I think the biggest thing GRRM didn't want to see was any obvious signs that D&D had just skimmed a bit of aGoT, or a wiki, or whatever--signs that they were just bullshitting to attach themselves to an HBO show, as opposed to actually being excited about adapting ASOIAF specifically.

It was a job that was handed to them, D&D. They weren't preexisting fans of ASOIAF and hadn't read the books until one was sent to Benioff, and then Benioff sent it to Weiss.

2007:

(interviewer) BR: Obviously you've been standing in the room and you've been seeing the questions from fans going on all evening. I guess the biggest question and the one that everybody's kind of wanted to know about the series is, how faithful is it going to be to the books and how is it going to cue off what George has already written?

DB: Well, when the books were first sent to me by George's agent, they were sent for me to look at in terms of making as a feature. And I started reading and about, I probably read about 150 pages, and I realized three things I guess. One was that I hadn't been this transported into a fantasy world since I also was in junior high school reading Lord of the Rings. The second thing was that this was, this would not work as a feature because the idea of trying to compress an 800 page book with incredibly detailed subplots into 120 page script, I mean we would have lost so much of what was so wonderful about this book. The third thing was that this was something I wanted to do and I couldn't do it by myself, which was why I sent the book to my friend and colleague, D.B. Weiss.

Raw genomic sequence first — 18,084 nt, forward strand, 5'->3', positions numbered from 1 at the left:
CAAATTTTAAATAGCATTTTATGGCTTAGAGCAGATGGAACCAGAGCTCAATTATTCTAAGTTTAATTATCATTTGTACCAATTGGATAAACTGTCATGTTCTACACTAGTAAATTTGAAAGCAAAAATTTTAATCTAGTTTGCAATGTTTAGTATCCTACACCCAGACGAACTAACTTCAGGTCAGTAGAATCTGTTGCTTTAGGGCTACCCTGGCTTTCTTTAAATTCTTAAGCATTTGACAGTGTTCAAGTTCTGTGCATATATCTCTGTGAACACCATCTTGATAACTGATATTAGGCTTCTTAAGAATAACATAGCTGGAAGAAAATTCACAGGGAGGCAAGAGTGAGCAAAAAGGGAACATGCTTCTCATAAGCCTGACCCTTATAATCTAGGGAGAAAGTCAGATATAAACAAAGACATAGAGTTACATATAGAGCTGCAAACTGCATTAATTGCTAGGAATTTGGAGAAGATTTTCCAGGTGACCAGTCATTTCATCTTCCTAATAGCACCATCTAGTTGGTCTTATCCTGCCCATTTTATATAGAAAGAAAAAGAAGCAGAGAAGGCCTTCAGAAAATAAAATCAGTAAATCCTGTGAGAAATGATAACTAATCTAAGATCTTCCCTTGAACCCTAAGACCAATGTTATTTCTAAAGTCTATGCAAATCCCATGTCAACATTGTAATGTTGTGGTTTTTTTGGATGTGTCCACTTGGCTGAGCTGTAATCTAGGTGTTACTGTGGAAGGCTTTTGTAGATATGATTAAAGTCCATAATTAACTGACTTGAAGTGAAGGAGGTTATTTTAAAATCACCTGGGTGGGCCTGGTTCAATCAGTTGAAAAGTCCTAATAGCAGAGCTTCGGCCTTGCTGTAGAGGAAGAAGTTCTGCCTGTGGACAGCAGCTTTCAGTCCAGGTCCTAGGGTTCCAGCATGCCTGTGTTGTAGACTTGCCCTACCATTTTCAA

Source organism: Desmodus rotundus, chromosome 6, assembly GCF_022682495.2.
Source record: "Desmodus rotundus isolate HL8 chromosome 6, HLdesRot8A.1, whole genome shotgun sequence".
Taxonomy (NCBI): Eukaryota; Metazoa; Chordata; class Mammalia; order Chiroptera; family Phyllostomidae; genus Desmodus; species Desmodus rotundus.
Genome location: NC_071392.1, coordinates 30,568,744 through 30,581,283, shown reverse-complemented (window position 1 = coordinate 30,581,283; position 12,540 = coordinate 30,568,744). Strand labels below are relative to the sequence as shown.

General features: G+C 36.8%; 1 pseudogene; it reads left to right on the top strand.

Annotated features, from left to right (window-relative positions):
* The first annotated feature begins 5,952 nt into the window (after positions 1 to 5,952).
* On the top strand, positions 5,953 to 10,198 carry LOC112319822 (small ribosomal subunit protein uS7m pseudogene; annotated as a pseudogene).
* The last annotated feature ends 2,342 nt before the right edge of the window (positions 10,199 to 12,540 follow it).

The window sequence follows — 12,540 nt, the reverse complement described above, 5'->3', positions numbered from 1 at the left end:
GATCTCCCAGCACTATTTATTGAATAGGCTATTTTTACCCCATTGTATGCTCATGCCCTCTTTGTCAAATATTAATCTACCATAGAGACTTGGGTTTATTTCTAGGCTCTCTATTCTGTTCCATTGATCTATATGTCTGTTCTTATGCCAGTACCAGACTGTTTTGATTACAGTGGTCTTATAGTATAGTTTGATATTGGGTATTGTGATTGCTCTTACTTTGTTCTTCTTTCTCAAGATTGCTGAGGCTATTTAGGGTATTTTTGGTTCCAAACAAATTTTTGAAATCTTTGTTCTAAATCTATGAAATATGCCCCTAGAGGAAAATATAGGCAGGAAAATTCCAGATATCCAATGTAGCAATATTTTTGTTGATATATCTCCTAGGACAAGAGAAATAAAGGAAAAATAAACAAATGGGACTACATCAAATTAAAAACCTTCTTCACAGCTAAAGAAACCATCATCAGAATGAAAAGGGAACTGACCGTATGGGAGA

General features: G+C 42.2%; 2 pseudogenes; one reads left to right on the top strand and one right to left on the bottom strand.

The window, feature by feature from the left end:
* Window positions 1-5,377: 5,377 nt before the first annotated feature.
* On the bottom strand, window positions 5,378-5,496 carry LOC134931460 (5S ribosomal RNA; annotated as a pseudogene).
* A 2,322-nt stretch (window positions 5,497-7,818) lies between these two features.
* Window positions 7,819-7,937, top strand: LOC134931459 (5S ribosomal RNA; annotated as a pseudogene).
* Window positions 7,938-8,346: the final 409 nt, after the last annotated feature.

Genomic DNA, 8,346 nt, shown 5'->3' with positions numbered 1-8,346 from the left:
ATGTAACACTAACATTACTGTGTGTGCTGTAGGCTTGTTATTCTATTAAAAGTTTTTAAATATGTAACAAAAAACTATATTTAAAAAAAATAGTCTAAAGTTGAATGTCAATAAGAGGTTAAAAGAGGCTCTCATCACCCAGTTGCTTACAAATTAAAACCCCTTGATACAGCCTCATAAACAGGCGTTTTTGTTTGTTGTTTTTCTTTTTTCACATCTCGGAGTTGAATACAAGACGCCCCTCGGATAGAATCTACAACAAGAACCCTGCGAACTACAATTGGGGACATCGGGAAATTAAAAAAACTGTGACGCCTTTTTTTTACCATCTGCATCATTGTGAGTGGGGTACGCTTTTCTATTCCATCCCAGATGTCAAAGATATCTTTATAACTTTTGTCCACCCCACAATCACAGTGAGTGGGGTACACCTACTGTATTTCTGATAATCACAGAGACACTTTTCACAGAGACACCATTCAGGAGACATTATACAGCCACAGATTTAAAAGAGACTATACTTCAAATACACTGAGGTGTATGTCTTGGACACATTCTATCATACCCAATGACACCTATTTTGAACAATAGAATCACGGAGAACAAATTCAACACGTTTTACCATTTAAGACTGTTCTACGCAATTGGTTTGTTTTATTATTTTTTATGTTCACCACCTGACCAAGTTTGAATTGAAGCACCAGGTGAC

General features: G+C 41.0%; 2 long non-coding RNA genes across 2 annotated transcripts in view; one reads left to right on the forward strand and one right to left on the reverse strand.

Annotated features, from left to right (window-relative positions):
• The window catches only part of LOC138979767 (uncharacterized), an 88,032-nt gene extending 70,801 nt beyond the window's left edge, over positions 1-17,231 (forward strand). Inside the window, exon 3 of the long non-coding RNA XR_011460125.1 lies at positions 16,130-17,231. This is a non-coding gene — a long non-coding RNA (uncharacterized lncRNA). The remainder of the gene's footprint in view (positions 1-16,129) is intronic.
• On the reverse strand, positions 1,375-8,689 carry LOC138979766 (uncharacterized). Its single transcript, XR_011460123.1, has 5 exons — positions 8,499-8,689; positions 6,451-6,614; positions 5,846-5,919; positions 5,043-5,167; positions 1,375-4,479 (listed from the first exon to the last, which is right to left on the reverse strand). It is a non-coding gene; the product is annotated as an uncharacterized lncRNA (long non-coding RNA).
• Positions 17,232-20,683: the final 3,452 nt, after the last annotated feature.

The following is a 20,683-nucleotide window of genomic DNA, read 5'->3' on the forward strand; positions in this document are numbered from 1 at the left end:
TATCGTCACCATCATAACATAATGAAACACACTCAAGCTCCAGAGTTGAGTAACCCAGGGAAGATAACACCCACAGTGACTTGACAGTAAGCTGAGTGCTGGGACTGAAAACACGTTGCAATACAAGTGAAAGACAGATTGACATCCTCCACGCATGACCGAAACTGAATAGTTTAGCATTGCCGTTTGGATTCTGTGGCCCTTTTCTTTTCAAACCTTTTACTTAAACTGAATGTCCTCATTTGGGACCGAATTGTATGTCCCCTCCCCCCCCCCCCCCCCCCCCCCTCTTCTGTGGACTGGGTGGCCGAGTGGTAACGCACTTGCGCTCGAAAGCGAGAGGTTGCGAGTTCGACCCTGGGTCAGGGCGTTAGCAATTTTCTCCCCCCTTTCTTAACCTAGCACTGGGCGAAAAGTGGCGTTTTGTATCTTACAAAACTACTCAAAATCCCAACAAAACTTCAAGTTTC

http://www.westeros.org/Citadel/SSM/Entry/2394

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2 hours ago, The Fattest Leech said:

It was a job that was handed to them, D&D. They weren't preexisting fans of ASOIAF and hadn't read the books until one was sent to Benioff, and then Benioff sent it to Weiss.

...? That quote from Benioff is exactly what I meant--he actually read the book and was excited about adapting ASOIAF itself, he didn't just dissemble and flatter his way through a meeting with the author because it was an opportunity to adapt what he was told was a popular series of books with franchise potential; I did not mean to imply enthusiasm as an extension of longstanding fandom.

Perhaps I am not articulating my mental image properly, or perhaps I'm just entirely off base in the way I imagine some of the meetings GRRM has had, but he alludes to having had "nibbles" from Hollywood in the past about adapting ASOIAF; specifically, I'm assuming that he had met his fair share of bullshitters who were excited about the idea that they were going to attach themselves to the next hot franchise, as opposed to having any specific enthusiasm for what they were adapting.

eg, "I'm excited about making ASOIAF," as opposed to "I'm excited, because I think this is going to be as big as the Lord of the Rings."